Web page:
On Monday, 8 March, students will begin the journey back to school. Can you imagine the feelings that will be going through their minds? After the trials and confusion of the last 12 months, they are now trying to understand what normal means. Attendance is compulsory.
An alliance of teachers’ and head teachers’ union expressed their concern, saying that sending back ten million children and school staff at the same time was “reckless” and risked triggering a fresh wave of infections.
Tests carried out by you at home involve the PCR process which will need to be processed by a laboratory. You will need to provide swab samples from the throat and nostril. Testing will cause anxiety and fear for a number of students, and schools will need to do a lot of work to make this process accessible and reduce fear. How do you feel about carrying out tests at home?
Pupils face three tests in schools, thereafter, the expectation is that two tests per week will be carried out by parents and carers at home. Schools will use the rapid lateral flow test which requires selfswabbing of the throat and one nostril. The accuracy of the test depends on how this procedure is carried. Please note that this is voluntary, the government’s guidelines make this clear. However, this can be lost in the media campaigns that suggest you have no choice. As parents, you must decide what is acceptable for your children and make this clear to the school. The pressure to conform can mean that you agree to things that you are not happy about; once you accept the conditions, it is too late to complain in the future.
Face masks will now be worn in class as well as in the corridors. Again, this is voluntary, but you can imagine the stress that students will feel if they do not follow this requirement. Ultimately, you as parents will be held responsible for your children’s behavior.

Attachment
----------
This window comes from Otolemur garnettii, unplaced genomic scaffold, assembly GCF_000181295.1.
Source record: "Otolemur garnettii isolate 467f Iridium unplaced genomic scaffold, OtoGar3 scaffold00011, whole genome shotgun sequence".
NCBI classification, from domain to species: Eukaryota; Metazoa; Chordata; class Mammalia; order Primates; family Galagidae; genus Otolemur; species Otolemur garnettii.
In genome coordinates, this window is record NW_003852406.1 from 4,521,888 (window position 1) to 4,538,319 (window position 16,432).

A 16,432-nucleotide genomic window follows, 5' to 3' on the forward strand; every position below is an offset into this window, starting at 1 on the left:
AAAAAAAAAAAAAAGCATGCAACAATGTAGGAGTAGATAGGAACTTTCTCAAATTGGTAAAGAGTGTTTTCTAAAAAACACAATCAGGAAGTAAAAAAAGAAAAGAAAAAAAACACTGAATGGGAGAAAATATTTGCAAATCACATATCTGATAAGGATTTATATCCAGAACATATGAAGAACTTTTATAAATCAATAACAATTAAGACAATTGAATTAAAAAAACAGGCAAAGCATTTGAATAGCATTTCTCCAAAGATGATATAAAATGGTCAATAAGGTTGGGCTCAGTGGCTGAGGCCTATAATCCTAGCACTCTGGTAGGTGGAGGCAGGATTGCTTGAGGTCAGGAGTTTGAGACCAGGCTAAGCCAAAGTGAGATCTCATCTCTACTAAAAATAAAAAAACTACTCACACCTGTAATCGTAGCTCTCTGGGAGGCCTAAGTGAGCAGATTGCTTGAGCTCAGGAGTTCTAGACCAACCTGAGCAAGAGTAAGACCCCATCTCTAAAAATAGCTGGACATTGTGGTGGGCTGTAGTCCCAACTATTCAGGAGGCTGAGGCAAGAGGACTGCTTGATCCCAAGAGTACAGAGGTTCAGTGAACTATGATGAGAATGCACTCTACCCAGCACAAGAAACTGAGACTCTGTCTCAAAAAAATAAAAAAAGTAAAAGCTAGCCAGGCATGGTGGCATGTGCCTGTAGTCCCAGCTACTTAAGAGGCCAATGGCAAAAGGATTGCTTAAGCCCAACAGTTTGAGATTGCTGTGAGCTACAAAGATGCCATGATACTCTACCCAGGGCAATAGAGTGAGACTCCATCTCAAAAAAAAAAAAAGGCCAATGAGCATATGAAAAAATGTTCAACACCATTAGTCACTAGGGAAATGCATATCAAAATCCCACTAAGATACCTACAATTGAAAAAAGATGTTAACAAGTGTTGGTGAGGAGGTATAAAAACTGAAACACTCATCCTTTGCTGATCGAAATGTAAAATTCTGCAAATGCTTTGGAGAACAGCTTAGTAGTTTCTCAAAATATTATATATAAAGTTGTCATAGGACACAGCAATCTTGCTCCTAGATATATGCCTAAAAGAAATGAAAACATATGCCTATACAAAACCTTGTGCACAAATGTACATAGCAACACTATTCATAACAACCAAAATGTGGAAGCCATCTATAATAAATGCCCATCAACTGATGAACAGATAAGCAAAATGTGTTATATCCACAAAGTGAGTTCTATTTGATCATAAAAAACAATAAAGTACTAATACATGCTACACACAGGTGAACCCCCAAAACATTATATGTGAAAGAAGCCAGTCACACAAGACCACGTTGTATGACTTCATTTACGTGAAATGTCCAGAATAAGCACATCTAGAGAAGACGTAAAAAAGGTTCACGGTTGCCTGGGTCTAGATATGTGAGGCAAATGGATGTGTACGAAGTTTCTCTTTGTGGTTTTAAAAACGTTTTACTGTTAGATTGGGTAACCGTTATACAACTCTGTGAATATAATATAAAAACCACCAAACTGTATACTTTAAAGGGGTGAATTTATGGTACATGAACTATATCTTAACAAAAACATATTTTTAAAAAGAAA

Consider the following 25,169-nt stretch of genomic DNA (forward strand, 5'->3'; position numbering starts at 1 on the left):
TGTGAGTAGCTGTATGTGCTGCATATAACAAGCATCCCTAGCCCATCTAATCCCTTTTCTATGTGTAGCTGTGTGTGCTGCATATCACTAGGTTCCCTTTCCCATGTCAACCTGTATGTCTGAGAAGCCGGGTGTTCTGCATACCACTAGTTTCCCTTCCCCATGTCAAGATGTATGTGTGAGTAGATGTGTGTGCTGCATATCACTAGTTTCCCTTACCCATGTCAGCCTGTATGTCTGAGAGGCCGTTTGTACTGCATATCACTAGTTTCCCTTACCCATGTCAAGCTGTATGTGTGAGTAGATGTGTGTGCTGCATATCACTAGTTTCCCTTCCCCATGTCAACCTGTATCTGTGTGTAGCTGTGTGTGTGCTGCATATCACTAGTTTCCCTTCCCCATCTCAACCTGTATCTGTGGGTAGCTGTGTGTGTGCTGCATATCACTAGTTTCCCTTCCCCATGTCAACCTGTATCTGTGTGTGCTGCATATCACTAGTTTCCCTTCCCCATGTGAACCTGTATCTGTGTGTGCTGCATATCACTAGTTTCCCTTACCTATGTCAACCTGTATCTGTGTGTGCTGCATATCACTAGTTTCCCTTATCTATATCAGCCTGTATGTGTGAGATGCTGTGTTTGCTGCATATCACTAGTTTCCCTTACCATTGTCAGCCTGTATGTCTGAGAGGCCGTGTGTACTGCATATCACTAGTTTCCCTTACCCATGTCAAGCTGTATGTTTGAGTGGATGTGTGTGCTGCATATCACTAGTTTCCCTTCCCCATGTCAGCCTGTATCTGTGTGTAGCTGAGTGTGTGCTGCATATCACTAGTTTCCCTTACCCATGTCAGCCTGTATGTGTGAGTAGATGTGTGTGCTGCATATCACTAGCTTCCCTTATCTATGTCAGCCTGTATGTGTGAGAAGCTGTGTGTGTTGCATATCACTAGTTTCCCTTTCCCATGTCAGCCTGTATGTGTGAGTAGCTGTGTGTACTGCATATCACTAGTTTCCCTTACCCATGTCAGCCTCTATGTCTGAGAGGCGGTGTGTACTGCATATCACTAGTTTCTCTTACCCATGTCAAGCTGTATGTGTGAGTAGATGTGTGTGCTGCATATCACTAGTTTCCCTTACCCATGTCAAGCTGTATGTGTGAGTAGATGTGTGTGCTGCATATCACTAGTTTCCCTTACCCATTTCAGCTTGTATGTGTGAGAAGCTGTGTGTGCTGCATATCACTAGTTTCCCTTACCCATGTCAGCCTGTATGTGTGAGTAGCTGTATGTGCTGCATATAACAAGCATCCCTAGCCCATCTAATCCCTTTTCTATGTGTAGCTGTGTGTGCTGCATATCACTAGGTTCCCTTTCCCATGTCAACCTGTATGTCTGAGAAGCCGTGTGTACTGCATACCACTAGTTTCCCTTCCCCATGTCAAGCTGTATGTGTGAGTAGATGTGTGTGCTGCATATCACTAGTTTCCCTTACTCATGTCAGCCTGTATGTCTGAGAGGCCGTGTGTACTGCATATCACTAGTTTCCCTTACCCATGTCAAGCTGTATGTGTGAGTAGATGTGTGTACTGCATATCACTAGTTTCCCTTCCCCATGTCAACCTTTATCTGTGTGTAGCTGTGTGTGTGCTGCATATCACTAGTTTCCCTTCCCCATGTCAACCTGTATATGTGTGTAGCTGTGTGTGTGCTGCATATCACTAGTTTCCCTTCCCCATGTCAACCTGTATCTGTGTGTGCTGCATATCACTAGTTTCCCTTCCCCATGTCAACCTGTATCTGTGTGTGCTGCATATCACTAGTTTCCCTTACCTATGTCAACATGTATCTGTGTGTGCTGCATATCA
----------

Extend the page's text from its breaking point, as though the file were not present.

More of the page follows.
Once students have been tested and the results are known, students can return to the classroom. The process of organizing this operation will be a logistical challenge for any school. Many will adopt a staggered return, dealing with year groups according to an agreed timetable. Patience will be needed by everyone.
There has been talked of fining parents who do return their children back to school. I have no doubt this will be challenged in the days ahead as some parents refuse to expose their children to these current conditions.
Extra funding has been made available to schools by the government (to the tune of £300m) as part of a catch-up fund, bringing the total to almost £1 bn. Talk of summer school, after
school lessons and an extended school day have been voiced in the media. What are your thoughts as parents?
Sports and after-school activities are encouraged and some of this money is to support initiatives that promote extracurricular participation. The school catch-up tsar, Sir Kevan Collins, will oversee the education recovery process.